If Israel and Hamas agree on anything at the moment, it is probably that Gaza is as close to another war as it has been since the end of the last one four years ago.
And the next one, predicts Yahya Sinwar, Hamas’ Gaza leader, in an interview published in the Israeli daily Yedioth Ahronoth, will likely be the most severe.
“It cannot end like the third [war], which ended like the second [war], which ended like the first [war],” Sinwar told reporter Francesca Borri, who conducted the interview. The Israelis, he said, “will have to reoccupy Gaza.”
But the Hamas leader also said that a new war is not in anybody’s interests.
This is the first full interview given by Sinwar to non-Arabic media since he became the leader of Hamas in Gaza in February 2017.
He discussed a range of issues during the interview — which also was published in the Italian daily La Repubblica — from rocket attacks and protests along the Gaza-Israel fence, to the international community’s responsibility to peace negotiations.
Weekly clashes in Gaza, sometimes with tens of thousands of Palestinians, have increased tensions between Israel and militant factions in the coastal enclave since they started at the end of March.
Israeli soldiers have killed nearly 200 Palestinians in the clashes, according to the Palestinian Ministry of Health, while thousands have been injured. Israel asserts it is protecting its sovereignty from violent rioters. During one protest in July, a Gaza militant shot and killed an Israeli soldier.
The last few months have also seen Gaza militants fire dozens of rockets and mortars into Israel, which has responded with dozens of air strikes.
So far, Egypt and the United Nations have been able to stop events from escalating further by carrying out truce talks.
Israel’s military repeatedly affirms, “Quiet will be met with quiet” — essentially, Israel will not conduct strikes into Gaza if militants cease protests and launching projectiles into Israel.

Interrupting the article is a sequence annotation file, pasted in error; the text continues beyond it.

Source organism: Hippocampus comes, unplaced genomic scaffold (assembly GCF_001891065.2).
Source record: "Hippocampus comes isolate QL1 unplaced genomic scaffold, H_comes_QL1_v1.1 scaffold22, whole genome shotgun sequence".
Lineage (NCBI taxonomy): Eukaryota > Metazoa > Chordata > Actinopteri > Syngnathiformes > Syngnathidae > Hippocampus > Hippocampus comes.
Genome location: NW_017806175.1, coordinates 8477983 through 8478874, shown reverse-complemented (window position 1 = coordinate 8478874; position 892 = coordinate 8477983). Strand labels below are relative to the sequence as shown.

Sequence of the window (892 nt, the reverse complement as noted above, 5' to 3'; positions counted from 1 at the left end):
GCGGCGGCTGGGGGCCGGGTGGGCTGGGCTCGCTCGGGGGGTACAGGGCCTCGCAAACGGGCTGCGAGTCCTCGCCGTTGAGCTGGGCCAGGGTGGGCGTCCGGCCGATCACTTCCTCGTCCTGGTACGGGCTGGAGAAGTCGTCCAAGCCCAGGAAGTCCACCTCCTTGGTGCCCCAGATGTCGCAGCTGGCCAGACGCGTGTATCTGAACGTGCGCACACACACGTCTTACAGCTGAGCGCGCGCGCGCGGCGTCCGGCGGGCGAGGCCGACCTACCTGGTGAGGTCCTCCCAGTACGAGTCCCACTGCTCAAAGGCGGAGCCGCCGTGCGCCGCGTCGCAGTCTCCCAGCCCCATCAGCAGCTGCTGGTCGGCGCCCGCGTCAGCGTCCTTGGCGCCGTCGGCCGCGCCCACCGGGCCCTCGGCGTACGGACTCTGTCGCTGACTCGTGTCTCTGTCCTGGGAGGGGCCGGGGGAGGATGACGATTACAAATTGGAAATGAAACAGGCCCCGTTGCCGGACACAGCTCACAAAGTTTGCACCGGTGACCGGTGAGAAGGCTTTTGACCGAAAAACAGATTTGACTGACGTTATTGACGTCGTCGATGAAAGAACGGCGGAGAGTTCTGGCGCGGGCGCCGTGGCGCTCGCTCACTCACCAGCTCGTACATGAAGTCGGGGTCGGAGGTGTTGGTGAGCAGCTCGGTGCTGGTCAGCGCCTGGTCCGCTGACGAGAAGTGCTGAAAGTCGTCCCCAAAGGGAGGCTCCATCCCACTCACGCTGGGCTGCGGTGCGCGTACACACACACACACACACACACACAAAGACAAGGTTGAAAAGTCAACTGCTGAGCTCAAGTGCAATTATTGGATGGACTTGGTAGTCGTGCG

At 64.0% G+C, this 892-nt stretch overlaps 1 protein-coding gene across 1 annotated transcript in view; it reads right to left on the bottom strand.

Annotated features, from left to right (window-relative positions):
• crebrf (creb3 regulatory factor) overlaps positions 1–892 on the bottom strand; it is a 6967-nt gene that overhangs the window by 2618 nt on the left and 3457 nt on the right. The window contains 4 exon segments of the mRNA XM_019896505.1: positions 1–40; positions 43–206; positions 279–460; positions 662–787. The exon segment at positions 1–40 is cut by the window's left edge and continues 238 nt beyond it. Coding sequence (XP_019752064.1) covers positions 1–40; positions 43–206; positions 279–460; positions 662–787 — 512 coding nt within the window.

Blockade on Gaza
Sinwar told Yedioth Ahronoth he agrees with that principle, but he has a different definition of quiet.
“Quiet in exchange for quiet, and in exchange for an end to the siege,” Sinwar said, adding, “the siege is not quiet.”
Citing security reasons, Israel and Egypt have imposed a blockade on Gaza since Hamas took complete control of the territory in 2007.
Today, Gazans face a shortage of medicine, clean drinking water and power — just four hours of electricity a day.
Sinwar said that the best assurance of prolonged quiet is investment, development and opportunities for people to work, study and travel abroad.
“There are no military solutions to political problems,” he said, appearing to endorse efforts to reach a new cease-fire arrangement between Gaza militants and Israel. “In this case there are only political problems.”
Sinwar also alluded to the fact that recent bloodshed has played a part in putting Gaza back in the headlines, but he said media coverage was to blame.
“We only become a story, an item, when there is blood. And not just here. If there’s no blood, there’s no news,” he said.
Earlier this week, the Israeli army added to growing fears of a renewed outbreak of hostilities by announcing “wide-scale reinforcements” around Gaza following a fresh assessment.
Defense Minister Avigdor Liberman tweeted a warning to Hamas against escalating violence. “The holidays are over and we are back to business and I advise Hamas leaders [to] take that into consideration,” he tweeted.
The interview with Sinwar, released in full on Friday, drew condemnation from both Hamas and Israel. While Hamas did not deny the interview took place, they claimed the journalist presented herself under false pretenses of being a western journalist, not Israeli, and accused her of misrepresenting some of the content to favor an Israeli newspaper.
Israel’s Minister of Construction, Yoav Galant, reacted to the Sinwar interview on Twitter by tweeting, “Yahya Sinwar is a poisonous snake trying to impose himself as an innocent lamb.”
CORRECTION: A previous version of this story stated that this was Sinwar’s first interview since he became the leader of Hamas in Gaza. It was the first interview to non-Arabic language media. The story also has been updated to add that the interview also appeared in Italy’s La Repubblica newspaper.